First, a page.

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The U.S. Says North Korea Ordered The Sony Hack. How Do We Respond?

MELISSA BLOCK, HOST:

North Korea is centrally involved with the cyber attack on Sony Pictures. That's the conclusion of U.S. intelligence officials who've been trying to trace the hackers who launched an attack last month. The news comes after Sony's announcement today that it will not move forward with the studio's Christmas-day release of the comedy "The Interview," which portrays the assassination of North Korean ruler Kim Jong-un. That movie's been at the center of a sprawling real-life drama that includes hackers making terrorist threats, secret documents being leaked, and lots of tawdry Hollywood gossip. For more on this, we're joined by New York Times national security correspondent David Sanger who's been following this story.

And, David, specifically what is U.S. intelligence saying about North Korea's involvement in this hacking of Sony Pictures?

DAVID SANGER: Well, Melissa, you know, attribution of cyber attacks is very difficult. You know, it's not like the old days of the Cold War where you can go into a mountain deep in Colorado someplace and see on a big map as a missile is being a launched from, you know, the middle of the Soviet Union. An attack of a cyber nature can be bounced from one server to another, and the Sony attacks were. Some of the servers they came from came out of Bulgaria. Some came out of Singapore. They were every place but North Korea. So tracking this back is difficult stuff, and in this case it seems to have worked.

In the end, the administration officials who I spoke to on this issue sounded much more definitive that this was North Korea than they usually do, which means that they must have found a way to trace this back to orders that were given in Pyongyang. Whether they did that through human sources, whether they did it through electronic sources is hard to know.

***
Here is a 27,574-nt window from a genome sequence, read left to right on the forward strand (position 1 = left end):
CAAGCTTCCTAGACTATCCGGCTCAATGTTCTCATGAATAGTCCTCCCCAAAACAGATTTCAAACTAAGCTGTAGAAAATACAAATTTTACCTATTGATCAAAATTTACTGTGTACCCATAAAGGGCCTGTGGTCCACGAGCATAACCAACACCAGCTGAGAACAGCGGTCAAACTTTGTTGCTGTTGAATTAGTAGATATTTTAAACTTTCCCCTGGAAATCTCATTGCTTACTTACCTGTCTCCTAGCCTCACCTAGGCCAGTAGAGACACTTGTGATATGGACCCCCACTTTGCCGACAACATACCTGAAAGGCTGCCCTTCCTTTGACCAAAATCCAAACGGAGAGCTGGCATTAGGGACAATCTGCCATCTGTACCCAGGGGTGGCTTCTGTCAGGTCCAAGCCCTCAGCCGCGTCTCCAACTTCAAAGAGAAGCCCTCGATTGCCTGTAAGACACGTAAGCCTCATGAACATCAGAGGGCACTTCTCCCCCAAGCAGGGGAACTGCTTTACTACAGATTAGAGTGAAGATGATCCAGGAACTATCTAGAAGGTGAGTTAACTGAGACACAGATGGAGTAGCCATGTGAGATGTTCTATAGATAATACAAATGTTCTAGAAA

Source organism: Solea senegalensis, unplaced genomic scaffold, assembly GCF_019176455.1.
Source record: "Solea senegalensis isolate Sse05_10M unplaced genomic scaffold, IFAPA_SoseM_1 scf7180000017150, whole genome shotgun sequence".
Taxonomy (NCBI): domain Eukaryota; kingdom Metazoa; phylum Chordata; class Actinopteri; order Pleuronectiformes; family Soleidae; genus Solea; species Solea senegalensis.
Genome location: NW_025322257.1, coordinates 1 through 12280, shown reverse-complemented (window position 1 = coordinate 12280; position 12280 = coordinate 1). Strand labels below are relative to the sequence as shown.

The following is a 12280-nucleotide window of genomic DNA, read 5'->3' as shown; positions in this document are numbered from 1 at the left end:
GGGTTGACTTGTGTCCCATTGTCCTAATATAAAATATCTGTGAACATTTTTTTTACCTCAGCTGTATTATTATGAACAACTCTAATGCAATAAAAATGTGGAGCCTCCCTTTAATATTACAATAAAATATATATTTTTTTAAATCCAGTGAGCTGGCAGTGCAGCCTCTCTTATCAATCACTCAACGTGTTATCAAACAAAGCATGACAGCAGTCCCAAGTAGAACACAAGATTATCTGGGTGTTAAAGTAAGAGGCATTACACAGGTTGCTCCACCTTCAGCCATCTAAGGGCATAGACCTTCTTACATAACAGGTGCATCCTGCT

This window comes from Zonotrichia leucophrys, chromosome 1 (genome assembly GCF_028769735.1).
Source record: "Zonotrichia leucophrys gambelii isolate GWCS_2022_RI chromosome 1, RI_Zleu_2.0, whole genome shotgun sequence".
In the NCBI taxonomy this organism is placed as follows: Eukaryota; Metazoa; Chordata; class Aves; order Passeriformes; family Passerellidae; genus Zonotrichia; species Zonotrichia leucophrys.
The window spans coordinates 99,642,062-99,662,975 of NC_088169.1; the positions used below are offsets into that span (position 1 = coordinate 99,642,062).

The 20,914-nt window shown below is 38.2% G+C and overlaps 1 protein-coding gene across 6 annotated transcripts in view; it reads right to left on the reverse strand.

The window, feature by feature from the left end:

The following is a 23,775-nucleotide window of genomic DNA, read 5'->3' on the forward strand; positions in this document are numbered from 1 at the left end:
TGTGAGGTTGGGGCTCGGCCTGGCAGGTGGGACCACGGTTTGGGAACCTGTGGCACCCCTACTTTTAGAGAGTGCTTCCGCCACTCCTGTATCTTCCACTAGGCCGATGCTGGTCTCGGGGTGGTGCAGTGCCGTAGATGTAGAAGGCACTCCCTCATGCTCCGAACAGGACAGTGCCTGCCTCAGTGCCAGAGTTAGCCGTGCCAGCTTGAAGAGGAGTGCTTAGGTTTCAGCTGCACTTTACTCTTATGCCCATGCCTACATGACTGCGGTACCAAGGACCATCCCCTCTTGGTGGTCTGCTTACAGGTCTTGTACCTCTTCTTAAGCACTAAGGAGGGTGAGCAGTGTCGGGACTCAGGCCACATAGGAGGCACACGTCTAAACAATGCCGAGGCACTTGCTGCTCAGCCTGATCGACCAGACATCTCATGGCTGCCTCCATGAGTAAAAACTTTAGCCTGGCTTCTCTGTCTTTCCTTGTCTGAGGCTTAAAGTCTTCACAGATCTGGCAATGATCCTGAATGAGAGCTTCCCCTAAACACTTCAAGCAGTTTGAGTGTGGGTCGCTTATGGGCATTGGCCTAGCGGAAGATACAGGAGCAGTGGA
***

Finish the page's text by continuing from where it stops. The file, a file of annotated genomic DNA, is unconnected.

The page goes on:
But it's certainly the case that the administration now faces another problem which is, what do you do? How do you punish a country for this that's already the most sanctioned nation on earth?

BLOCK: Would you expect to hear the Obama administration publicly talking about this and addressing this question of a response?

SANGER: I think that they are actively considering whether to publicly discuss it. And now we've run in the Times and some other news organizations say they've reached this conclusion, there's probably a little more pressure on them to do so. But if you do publicly discuss it, it then raises the question, so what do you do about it? And my guess is they wouldn't publicly raise the accusation until they come up with what they think is a workable plan.

BLOCK: It sounds like, based on your reporting, David, in The New York Times, that what folks are telling you is that this is a hack unlike anything they have quite seen before.

SANGER: It is, and for two reasons, Melissa. First of all, you know, in Target or Home Depot, that was to grab credit card numbers, right? We have seen hacks that were designed to steal corporate design information - the Chinese hacks and say they get the F-35 design. We've seen American hacks that stop programs that - like the Iranian nuclear program that they feel could cause a national security problem. Of course, the U.S. has never acknowledged that, but that was the biggest use of a cyber weapon that we know about. This one was aimed at extortion, and it was aimed at achieving a political objective, which was getting the movie pulled. And you know what? The North Koreans succeeded at that.

BLOCK: OK, David. Thanks very much.

SANGER: Thank you, Melissa.

BLOCK: David Sanger is national security correspondent with The New York Times. We were talking about the hacking of Sony Pictures and American intelligence officials now saying that North Korea is behind that cyber attack. Transcript provided by NPR, Copyright NPR.